The National Parks of Wales are living, working areas that support vibrant communities and iconic landscapes that are used to market Wales across the world. They are also special places that must be conserved for future generations. The Valuing Wales’ National Parks report indicated that Wales’ National Parks account for over half a billion pounds of Wales’ Gross Value Added, representing 1.2% of the Welsh economy, with nearly 30,000 people employed within the Park boundaries.
Despite this, a perception exists that National Park designation acts as a barrier to economic development, with the role of National Park Authorities as Planning Authorities being a particular target for criticism. There is little evidence to support this view. In 2011-2012 over 85% of planning applications submitted in National Parks were approved. This figure is comparable with the average for Planning Authorities across Wales. In relation to specific sectors, between 2007 and 2011 over 85% of planning applications for renewable energy installations in National Parks were approved and over 85% of applications relating to tourism and agriculture were also approved.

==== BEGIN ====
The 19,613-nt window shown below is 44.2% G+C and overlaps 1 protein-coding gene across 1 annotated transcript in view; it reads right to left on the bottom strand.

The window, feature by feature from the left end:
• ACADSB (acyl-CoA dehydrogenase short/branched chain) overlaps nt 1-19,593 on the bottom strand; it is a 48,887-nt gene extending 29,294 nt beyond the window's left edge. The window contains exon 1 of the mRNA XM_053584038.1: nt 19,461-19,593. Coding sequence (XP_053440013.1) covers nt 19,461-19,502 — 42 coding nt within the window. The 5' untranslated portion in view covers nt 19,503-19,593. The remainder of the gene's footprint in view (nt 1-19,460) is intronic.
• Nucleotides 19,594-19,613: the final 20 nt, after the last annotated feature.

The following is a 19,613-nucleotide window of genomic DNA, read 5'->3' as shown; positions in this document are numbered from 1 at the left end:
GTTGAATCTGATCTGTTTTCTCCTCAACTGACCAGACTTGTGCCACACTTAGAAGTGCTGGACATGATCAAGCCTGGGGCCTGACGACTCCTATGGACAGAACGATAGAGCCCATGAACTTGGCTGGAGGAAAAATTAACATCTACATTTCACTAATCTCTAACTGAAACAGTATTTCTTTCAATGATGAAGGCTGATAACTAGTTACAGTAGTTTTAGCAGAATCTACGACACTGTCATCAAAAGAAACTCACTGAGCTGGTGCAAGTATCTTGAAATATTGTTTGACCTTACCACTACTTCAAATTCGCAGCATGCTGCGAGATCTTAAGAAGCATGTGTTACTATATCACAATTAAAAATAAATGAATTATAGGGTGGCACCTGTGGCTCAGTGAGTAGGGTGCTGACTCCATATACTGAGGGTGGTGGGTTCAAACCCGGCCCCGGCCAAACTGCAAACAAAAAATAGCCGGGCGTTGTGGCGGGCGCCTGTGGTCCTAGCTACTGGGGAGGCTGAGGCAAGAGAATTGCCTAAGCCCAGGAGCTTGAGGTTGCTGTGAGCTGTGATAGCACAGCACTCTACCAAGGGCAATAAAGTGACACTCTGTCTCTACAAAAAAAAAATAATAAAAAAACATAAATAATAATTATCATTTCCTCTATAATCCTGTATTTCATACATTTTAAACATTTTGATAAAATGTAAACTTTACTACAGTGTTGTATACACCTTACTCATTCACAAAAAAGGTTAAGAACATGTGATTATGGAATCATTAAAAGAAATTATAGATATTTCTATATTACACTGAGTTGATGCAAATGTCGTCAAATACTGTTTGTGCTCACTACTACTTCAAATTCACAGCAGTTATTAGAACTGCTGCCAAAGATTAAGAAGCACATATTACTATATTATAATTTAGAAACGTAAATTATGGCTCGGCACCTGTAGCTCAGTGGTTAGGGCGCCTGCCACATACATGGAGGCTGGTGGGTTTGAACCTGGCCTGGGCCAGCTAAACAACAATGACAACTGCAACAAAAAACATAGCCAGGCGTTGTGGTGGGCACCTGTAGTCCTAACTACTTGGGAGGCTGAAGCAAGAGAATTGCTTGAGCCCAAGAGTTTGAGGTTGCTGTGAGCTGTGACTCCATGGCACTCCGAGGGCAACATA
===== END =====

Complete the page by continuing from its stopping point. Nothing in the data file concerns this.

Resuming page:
Due to the protection provided by the planning process, many of our towns and landscapes have become major attractions which support vibrant tourism industries and create thousands of jobs. However, National Parks are far more than tourism destinations, they are exemplars of sustainable development in action. Far from being a block on development, the planning system in National Parks allows exciting developments to be undertaken.
National Parks Wales published a pamphlet in October 2012 which highlights work in Brecon Beacons, Snowdonia and Pembrokeshire Coast National Park Authorities that supports the creation of jobs and a vibrant local economy. To read, click here.